Black prodigy provides important lesson

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Child prodigy Autum Ashante of the Bronx previously made news with a poem that got her into trouble with folks who patrol school events looking for things to be outraged about.

"White nationalism is what put you in bondage," she had recited at age 7 in a confident but girlish voice. "Pirates and vampires like Columbus, Morgan and Darwin / drank the blood of the sheep, trampled all over them with / steel, tricks and deceit."

Like a lot of home-schooled children, Autum considered Charles Darwin the bogeyman, but it was lines like the following that earned her the scorn of the right-wing blogosphere when she was a guest speaker at a school near her former Mount Vernon home:

"Black land taken from your hands, by vampires with no remorse / They took the gold, the wisdom and all of the storytellers / They took the black women, with the black man weak / Made to watch as they changed the paradigm / Of our village / They killed the blind, they killed the lazy, they went / So far as to kill the unborn baby."

One would think that whatever points Autum lost with conservatives for dissing Columbus, colonialism and slavery, they would at least give her credit for being firmly in the pro-life, anti-evolution camp. Needless to say, it didn't turn out that way.

"Meet the 7-Year-Old Racist Poet," screamed a headline at the time on conservative blogger Michelle Malkin's site. Civil rights activist Roy Innis accused Autum of imposing "her inaccurate reading of history" on other children at the school's Black History Month event.

"Just imagine that Batin [Ben] Ashante, her father, was a white man, home schooling and guiding his daughter with such palpably erroneous thoughts about black nationalism," Mr. Innis wrote. "Would there be a question of free speech? Or would the question be white racism -- as it should be?"

After Autum was told she was no longer welcome as a visitor at that Westchester, N.Y., school, she kept her head down and her nose to the grindstone for the next six years. When you haven't reached puberty, being denounced by the New York Post can be a drag.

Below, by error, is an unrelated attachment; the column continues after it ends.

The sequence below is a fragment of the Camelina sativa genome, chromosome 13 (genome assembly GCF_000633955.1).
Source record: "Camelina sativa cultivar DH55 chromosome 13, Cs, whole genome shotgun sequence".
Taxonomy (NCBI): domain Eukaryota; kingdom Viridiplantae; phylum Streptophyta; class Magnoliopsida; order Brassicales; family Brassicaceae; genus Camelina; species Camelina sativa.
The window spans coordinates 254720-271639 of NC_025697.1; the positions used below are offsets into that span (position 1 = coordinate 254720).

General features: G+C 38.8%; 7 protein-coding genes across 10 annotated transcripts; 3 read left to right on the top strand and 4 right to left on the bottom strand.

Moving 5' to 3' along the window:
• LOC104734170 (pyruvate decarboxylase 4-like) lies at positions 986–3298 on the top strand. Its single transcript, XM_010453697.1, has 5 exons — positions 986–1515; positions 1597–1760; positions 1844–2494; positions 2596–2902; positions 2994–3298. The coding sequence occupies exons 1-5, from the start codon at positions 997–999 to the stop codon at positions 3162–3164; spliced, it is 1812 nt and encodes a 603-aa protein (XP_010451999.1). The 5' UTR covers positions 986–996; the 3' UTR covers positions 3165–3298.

Still, Autum used her time in obscurity well. She mastered Arabic, Swahili, and Spanish and scored an impressive 149 on the standard IQ test. A seasoned performance poet, Thai kick boxer and amateur photographer, Autum is preparing for her freshman semester at the University of Connecticut in the fall.

Not bad for a 13-year-old girl from the Bronx whose doting single father and teacher was once denounced for leaving the "n" off the end of her first name. Because Autum plans to declare herself pre-med, we can only hope she's finally made her peace with Charles Darwin or microbiology class is going to get awkward.

The right-wing freak-out of 2006 aside, even conservatives admit that Autum Ashante's story is inspiring for minority students who are rarely spotlighted in the media as intellectually gifted.

Looking beyond Autum's personal benchmarks (her father says she was walking at 10 months, reading at 2 years and reciting her own poetry at 3), she is still a living rebuke to prevailing notions of what it takes to get a good education in an era of shrinking budgets.

The reason that Autum's story has such resonance in the black community is that she effortlessly smashes stereotypes about black learning potential. She's proof that excuses aren't needed.

The fact that she was home-schooled doesn't mean public schools are useless. Autum Ashante would have excelled in the worst public schools imaginable because the key to her educational success boils down to her father's involvement.

Although Mr. Ashante, 50, a former corrections officer, raised Autum alone, he made her education his top priority. He recruited retired teachers in his neighborhood to help ignite his daughter's lifelong love of learning. She's not a freak. She's just loved.

There could be thousands of Autum Ashantes in urban school districts if more parents got involved in educating their children. You don't have to be the Tiger Mother to get results. Being a regular mom or dad who takes education seriously is enough.

The brutal truth is that if your child doesn't read at grade level or better, you failed that child. Don't blame teacher unions or the schools for not baby-sitting your kid into functional literacy.


Tony Norman: tnorman@post-gazette.com or 412-263-1631.


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